The Internal Revenue Service has specific requirements that identify a subcontractor as opposed to an employee. This distinction is important for business owners, especially when they prepare their business taxes on an annual or quarterly basis. While there is not a single list offered by the IRS that defines a subcontractor, the IRS does offer situations or characteristics that can indicate that a single person is a subcontractor and not an employee.
As of May 2011, the IRS identifies a subcontractor as a person who is responsible for completing his own taxes by gathering invoices and receipts from clients and calculating the total figure that he must pay to the state and IRS. However, if the worker gets a paycheck from an employer where the taxes have already been subtracted and paid, the worker is considered an employee instead of a subcontractor.
The IRS also defines a subcontractor based on the amount of control the worker has over the work being completed. The IRS defines the control in situational categories. One control is the behavior of the worker in terms of direction, management and instructions. While an employee is given instructions by an employer, the subcontractor is often responsible for the direction and management. Similarly, the subcontractor has control over the budget allotted by the company for a project.
On Site vs. Off Site
Employees often work on site in an office provided by the employer. A subcontractor will often work off site and have an office in his home or a rented office in a third location. The IRS identifies subcontractors as individuals who most likely work from home, their own personal offices or who only occasionally visit the office for meetings with the employer. Someone who comes into the office and stays until the work has been completed, only to return the following day, is considered an employee.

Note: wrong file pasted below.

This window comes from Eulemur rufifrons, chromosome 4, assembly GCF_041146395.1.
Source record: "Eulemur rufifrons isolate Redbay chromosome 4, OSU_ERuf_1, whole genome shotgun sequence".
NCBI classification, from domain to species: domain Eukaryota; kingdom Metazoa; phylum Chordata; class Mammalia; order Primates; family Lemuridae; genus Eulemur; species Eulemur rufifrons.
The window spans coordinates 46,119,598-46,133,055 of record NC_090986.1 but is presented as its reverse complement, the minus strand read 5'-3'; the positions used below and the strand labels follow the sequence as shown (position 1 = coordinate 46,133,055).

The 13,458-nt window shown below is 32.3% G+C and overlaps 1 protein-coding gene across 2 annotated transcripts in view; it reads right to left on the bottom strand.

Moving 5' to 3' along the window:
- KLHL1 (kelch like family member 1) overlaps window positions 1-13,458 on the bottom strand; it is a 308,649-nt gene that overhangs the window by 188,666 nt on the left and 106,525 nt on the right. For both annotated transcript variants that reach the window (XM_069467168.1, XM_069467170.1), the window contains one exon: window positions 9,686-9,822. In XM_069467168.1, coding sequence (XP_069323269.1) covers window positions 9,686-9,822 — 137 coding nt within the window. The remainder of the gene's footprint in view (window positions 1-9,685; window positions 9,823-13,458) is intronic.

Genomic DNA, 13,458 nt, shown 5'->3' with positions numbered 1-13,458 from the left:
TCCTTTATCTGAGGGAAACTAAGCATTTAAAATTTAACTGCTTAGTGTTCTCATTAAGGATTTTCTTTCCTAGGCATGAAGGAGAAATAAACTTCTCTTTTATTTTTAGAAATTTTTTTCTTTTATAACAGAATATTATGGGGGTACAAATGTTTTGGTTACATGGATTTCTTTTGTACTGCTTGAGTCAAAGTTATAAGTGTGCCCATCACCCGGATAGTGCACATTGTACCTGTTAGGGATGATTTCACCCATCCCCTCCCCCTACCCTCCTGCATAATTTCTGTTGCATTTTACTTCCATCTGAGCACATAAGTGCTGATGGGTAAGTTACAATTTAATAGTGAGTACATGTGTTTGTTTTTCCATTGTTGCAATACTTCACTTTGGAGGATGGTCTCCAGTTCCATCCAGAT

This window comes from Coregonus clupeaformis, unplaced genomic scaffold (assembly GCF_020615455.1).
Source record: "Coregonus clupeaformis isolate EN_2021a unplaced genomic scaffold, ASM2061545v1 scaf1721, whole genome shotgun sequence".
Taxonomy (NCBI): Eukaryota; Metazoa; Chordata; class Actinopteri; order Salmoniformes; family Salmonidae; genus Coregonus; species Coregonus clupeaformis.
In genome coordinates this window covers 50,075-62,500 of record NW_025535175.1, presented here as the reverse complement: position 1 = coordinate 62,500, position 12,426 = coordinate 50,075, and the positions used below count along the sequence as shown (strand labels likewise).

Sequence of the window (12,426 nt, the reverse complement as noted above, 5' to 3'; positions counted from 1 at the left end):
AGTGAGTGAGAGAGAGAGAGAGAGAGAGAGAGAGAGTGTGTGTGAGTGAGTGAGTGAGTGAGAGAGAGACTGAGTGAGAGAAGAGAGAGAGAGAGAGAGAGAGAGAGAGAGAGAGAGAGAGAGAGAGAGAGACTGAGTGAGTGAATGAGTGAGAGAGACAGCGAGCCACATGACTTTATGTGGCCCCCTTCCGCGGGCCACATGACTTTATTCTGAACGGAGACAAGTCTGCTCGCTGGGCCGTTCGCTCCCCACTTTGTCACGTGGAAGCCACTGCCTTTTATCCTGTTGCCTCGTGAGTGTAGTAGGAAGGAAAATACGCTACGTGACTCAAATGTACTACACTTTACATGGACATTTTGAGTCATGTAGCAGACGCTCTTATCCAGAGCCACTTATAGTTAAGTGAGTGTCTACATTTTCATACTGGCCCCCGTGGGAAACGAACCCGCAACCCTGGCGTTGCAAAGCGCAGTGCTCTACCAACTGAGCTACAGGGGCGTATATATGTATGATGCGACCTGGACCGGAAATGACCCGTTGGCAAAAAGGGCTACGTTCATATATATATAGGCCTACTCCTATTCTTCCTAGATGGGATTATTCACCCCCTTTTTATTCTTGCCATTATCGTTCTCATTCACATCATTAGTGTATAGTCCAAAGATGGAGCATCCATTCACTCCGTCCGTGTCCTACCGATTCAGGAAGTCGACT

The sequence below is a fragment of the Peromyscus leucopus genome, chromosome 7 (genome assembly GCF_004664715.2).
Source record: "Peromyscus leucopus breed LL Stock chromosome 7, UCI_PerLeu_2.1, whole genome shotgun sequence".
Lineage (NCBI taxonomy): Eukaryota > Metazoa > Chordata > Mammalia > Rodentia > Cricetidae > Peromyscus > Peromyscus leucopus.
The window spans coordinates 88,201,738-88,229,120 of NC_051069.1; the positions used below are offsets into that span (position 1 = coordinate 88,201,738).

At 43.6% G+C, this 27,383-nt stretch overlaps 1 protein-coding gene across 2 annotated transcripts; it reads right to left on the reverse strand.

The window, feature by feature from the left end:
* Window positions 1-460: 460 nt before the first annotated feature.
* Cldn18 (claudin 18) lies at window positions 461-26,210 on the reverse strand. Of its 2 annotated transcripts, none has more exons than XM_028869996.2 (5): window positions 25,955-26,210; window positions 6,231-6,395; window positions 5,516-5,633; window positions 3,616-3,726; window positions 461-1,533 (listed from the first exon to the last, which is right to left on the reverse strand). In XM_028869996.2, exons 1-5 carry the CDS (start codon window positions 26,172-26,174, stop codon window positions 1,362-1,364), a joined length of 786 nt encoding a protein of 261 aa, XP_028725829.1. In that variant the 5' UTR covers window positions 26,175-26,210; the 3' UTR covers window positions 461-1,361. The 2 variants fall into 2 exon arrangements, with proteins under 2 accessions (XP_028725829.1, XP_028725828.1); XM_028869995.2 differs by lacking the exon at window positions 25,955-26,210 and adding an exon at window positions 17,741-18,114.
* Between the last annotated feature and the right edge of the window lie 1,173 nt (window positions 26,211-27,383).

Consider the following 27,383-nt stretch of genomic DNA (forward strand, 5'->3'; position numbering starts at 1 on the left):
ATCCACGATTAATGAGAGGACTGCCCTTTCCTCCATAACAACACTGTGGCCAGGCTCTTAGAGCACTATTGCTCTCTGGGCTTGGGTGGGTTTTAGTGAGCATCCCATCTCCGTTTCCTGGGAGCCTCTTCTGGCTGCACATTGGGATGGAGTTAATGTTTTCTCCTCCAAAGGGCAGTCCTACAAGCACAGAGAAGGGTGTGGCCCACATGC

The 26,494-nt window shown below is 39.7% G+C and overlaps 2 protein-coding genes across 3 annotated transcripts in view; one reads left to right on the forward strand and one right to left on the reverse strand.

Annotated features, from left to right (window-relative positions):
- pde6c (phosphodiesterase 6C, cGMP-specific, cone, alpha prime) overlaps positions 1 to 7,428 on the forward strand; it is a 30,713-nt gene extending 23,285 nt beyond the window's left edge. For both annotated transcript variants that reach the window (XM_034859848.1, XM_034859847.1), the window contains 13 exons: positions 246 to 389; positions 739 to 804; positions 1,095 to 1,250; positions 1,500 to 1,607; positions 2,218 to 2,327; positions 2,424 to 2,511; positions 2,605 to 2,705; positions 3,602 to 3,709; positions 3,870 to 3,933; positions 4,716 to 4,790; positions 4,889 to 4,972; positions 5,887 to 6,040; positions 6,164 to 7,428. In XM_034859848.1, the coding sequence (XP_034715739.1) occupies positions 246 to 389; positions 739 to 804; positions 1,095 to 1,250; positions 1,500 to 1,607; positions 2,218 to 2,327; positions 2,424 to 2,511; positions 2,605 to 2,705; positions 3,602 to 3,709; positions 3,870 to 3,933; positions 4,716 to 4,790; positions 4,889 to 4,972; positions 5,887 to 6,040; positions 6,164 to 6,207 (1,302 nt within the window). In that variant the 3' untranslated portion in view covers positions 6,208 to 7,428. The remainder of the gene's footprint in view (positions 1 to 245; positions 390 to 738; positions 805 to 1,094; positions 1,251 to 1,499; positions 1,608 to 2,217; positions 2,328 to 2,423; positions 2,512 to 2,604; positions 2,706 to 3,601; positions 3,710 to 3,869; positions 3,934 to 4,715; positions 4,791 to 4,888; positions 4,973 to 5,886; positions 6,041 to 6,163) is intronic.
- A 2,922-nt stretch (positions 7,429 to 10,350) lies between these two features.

A subcontractor is responsible for hiring her own assistants for a given job or project, even if it is for a project for a business with existing employees. If a worker is hired by a company and expected to fill a role or position, she is considered an employee according to the IRS.
Discharging the Worker
Another example of a subcontractor definition is the discharging methods of a subcontractor compared with an employee. An employee can quit a job at any given time, and a business can discharge an employee at any given time. A subcontractor, however, may be bound by a contract and can be held liable for failure to uphold a subcontractor contract if he breaks the contract.